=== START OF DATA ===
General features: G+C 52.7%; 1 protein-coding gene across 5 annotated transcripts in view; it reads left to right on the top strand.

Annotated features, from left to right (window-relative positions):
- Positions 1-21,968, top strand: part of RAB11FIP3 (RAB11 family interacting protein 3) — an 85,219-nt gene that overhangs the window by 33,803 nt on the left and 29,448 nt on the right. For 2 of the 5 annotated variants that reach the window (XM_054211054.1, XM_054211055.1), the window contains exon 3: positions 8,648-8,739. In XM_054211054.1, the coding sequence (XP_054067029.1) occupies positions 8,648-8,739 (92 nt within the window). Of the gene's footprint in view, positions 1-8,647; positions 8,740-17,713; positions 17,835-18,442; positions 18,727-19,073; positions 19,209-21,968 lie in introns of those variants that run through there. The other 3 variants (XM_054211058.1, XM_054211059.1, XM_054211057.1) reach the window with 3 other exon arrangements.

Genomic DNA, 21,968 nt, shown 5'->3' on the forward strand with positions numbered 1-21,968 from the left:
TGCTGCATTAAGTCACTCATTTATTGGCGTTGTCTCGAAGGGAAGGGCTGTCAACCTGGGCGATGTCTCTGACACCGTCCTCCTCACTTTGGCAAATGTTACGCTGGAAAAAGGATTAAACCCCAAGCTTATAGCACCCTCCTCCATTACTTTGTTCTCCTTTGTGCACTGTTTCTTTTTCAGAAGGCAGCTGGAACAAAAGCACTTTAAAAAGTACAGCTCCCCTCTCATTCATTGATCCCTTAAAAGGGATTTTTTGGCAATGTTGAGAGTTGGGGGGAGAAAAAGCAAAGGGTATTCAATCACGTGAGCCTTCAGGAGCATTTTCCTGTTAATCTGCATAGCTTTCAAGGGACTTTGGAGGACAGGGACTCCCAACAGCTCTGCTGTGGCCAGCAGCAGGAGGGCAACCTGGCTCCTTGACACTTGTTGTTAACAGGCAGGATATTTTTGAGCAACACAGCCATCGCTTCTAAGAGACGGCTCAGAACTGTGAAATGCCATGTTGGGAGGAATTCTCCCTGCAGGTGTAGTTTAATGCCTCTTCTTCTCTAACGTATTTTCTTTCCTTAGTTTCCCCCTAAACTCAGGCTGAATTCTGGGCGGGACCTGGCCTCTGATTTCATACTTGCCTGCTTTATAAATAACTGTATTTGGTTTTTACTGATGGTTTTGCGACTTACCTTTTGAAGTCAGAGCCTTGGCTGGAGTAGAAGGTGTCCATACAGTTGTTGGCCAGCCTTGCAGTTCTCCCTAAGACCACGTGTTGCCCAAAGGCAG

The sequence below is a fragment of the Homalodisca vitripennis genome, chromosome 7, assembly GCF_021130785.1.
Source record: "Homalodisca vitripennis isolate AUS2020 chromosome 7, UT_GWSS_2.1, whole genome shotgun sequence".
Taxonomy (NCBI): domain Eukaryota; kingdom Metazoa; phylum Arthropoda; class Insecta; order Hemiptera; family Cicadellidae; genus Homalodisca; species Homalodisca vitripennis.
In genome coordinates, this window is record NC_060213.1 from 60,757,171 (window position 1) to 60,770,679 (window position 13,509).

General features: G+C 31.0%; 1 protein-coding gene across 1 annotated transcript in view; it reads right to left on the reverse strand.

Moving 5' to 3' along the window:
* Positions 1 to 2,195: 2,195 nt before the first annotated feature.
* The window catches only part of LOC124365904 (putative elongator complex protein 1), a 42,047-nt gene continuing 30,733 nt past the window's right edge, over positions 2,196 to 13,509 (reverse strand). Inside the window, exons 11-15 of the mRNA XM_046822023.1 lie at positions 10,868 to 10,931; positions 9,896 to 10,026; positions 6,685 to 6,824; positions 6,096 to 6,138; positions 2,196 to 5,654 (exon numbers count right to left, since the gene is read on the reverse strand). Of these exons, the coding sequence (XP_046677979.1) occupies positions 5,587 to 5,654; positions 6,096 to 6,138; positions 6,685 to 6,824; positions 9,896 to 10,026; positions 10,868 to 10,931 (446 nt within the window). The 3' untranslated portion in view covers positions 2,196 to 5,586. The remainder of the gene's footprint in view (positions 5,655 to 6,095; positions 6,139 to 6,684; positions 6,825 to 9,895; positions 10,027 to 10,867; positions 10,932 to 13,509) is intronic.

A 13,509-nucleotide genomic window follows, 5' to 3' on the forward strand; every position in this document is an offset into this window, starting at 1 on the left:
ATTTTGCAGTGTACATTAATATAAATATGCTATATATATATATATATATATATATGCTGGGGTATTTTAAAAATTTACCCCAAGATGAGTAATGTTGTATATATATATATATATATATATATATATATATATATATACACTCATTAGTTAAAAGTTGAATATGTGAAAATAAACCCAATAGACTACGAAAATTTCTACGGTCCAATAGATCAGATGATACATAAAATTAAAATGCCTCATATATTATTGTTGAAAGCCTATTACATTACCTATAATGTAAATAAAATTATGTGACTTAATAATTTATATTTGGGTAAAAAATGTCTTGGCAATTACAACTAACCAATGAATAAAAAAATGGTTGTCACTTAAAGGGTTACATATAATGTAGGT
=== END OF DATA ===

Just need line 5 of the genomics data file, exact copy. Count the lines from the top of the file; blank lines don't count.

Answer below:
TGCTGCATTAAGTCACTCATTTATTGGCGTTGTCTCGAAGGGAAGGGCTGTCAACCTGGGCGATGTCTCTGACACCGTCCTCCTCACTTTGGCAAATGTTACGCTGGAAAAAGGATTAAACCCCAAGCTTATAGCACCCTCCTCCATTACTTTGTTCTCCTTTGTGCACTGTTTCTTTTTCAGAAGGCAGCTGGAACAAAAGCACTTTAAAAAGTACAGCTCCCCTCTCATTCATTGATCCCTTAAAAGGGATTTTTTGGCAATGTTGAGAGTTGGGGGGAGAAAAAGCAAAGGGTATTCAATCACGTGAGCCTTCAGGAGCATTTTCCTGTTAATCTGCATAGCTTTCAAGGGACTTTGGAGGACAGGGACTCCCAACAGCTCTGCTGTGGCCAGCAGCAGGAGGGCAACCTGGCTCCTTGACACTTGTTGTTAACAGGCAGGATATTTTTGAGCAACACAGCCATCGCTTCTAAGAGACGGCTCAGAACTGTGAAATGCCATGTTGGGAGGAATTCTCCCTGCAGGTGTAGTTTAATGCCTCTTCTTCTCTAACGTATTTTCTTTCCTTAGTTTCCCCCTAAACTCAGGCTGAATTCTGGGCGGGACCTGGCCTCTGATTTCATACTTGCCTGCTTTATAAATAACTGTATTTGGTTTTTACTGATGGTTTTGCGACTTACCTTTTGAAGTCAGAGCCTTGGCTGGAGTAGAAGGTGTCCATACAGTTGTTGGCCAGCCTTGCAGTTCTCCCTAAGACCACGTGTTGCCCAAAGGCAG